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It’s 1979, north coast of California and the cold rain of another winter
storm is pelting my tiny cabin, miles from the nearest paved road—no
phone, no utilities. Gale force winds hurl sheets of water at my
windows and bend the tall redwoods like blades of grass. Inside, a
small woodstove warms my back, a single candle lights the room and a
12-volt car battery powers a tiny stereo playing a Los Muñequitos
record. I’m so intent on finding my way through that maze of rumba
rhythms that I no longer hear the howling and crashing outside. Thirty
years and many storms later this book arrives to help you find your
way through that maze. The Clave Matrix is the first volume of a series
entitled Unlocking Clave and by learning how to unlock clave you will
come to know one of the most comprehensive systems ever developed
for organizing music.

Matrix, from the Latin mater (mother or womb), means a place or point
of origin. The Oxford Dictionary tells us that a matrix is a “...mould in
which something is cast or shaped” and “...a grid-like array of
elements; a lattice.” All of these definitions are accurate descriptions
of the structure of clave music: matrix was the perfect word for this
unique rhythmic system so we chose it despite its use and abuse by
sci-fi movies, fancy cars, rock groups, cartoon characters and what
have you. The following paragraph introduces the array of elements
that constitute the matrix of clave music and summarizes the contents
of this volume.

We will begin the journey as all journeys begin, by putting one foot in
front of the other. We can walk step by step or simply sit and let the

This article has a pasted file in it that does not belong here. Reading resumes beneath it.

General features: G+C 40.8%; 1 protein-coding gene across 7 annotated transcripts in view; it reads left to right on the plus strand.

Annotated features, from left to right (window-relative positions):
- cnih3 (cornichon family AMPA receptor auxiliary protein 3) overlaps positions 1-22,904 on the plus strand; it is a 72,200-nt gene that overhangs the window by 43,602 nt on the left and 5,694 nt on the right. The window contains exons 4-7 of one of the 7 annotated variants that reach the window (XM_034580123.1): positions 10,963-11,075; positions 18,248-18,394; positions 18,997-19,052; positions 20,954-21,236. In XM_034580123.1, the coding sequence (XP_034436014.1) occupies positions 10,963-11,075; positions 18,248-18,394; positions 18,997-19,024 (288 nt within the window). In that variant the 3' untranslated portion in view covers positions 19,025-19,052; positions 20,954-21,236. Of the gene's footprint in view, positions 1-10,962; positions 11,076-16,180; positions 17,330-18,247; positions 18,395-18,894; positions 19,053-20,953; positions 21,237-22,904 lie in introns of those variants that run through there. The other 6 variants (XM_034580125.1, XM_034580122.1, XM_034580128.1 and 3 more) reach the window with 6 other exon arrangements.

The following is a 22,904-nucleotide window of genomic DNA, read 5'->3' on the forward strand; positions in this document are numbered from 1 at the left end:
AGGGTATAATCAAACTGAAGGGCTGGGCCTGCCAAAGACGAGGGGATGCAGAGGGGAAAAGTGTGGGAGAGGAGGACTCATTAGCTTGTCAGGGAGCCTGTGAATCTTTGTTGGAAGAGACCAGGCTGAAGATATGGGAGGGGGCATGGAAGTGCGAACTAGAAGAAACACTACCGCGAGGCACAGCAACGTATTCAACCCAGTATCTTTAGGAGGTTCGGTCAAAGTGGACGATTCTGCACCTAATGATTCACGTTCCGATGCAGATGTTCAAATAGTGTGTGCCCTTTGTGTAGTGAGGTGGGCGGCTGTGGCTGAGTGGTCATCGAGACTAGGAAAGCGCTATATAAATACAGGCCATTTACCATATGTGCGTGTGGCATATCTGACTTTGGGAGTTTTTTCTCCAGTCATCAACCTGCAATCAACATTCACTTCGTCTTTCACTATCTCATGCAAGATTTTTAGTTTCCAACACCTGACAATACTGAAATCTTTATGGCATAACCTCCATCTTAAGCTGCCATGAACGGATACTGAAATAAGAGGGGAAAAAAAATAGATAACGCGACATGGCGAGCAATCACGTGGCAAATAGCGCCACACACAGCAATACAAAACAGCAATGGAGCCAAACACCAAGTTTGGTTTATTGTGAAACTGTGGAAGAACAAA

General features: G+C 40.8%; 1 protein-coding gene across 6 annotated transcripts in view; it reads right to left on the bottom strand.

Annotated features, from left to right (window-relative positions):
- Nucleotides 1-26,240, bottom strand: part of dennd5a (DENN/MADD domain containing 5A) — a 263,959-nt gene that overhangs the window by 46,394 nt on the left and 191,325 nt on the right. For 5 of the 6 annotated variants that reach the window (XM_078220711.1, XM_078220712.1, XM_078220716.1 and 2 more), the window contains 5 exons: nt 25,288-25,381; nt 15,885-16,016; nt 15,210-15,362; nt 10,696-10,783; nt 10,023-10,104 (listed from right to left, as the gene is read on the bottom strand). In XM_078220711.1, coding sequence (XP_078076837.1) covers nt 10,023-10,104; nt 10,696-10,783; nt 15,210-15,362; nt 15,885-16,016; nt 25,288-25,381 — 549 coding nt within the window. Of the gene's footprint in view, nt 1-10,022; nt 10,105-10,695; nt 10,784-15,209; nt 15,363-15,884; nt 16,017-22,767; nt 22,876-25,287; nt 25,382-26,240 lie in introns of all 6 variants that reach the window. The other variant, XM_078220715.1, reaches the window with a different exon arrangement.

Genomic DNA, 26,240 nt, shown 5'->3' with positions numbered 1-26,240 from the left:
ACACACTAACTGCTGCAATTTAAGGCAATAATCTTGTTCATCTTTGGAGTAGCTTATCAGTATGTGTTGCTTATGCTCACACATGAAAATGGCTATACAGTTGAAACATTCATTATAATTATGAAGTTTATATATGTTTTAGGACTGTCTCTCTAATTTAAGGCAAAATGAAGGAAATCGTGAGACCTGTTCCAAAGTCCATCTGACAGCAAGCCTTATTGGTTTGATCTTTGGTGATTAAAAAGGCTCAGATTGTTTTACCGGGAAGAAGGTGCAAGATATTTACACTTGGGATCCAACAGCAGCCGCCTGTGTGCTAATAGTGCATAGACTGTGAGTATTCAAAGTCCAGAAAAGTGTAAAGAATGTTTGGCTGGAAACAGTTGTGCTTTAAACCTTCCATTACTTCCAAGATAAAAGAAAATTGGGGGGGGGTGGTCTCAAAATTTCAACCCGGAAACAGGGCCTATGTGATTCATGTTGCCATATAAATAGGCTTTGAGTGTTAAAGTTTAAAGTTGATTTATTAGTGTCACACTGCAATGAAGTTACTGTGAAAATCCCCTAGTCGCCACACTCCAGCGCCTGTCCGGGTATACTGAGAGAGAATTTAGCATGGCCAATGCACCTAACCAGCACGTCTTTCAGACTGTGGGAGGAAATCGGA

tapping of our foot walk for us. We step to the primary beat cycle,
letting our feet connect our body to the earth, to the music. Once
grounded, we are ready to express the secondary beats—cross-beats
that regularly and systematically contradict the primary beats. This
phenomenon, known as cross-rhythm, presents one of the most
significant challenges in rhythmic understanding: feeling and
expressing two contrasting rhythms in our body at the same time. The
third level of rhythmic counterpoint is the key pattern, or clave, which
divides the primary beat cycle into two rhythmically opposed cells and
generates an alternating momentum like the coils of an electric motor.
Over this supportive structure we will add the fourth and final element
—the lead. In a folkloric setting the lead would most often be played by
a particular drum while in popular genres, such as salsa, the lead could
be a vocal or instrumental solo. Whatever the genre, the lead is a
necessary component, playing the most elaborate and varied phrases
of the ensemble. In Chapter Six of The Clave Matrix we demonstrate
the function of several lead parts: caja, bonkó, and quinto in the
folkloric genres of bembé, abakuá, and rumba, respectively and in the
popular genre we look at a timbales solo and a tres solo.

The Clave Matrix and all of the volumes in the Unlocking Clave series
are based on the premise that the essential structure of sub-Saharan
African rhythm consists of four independent patterns that intersect
according to specific rhythmic principles. In Cuba those principles are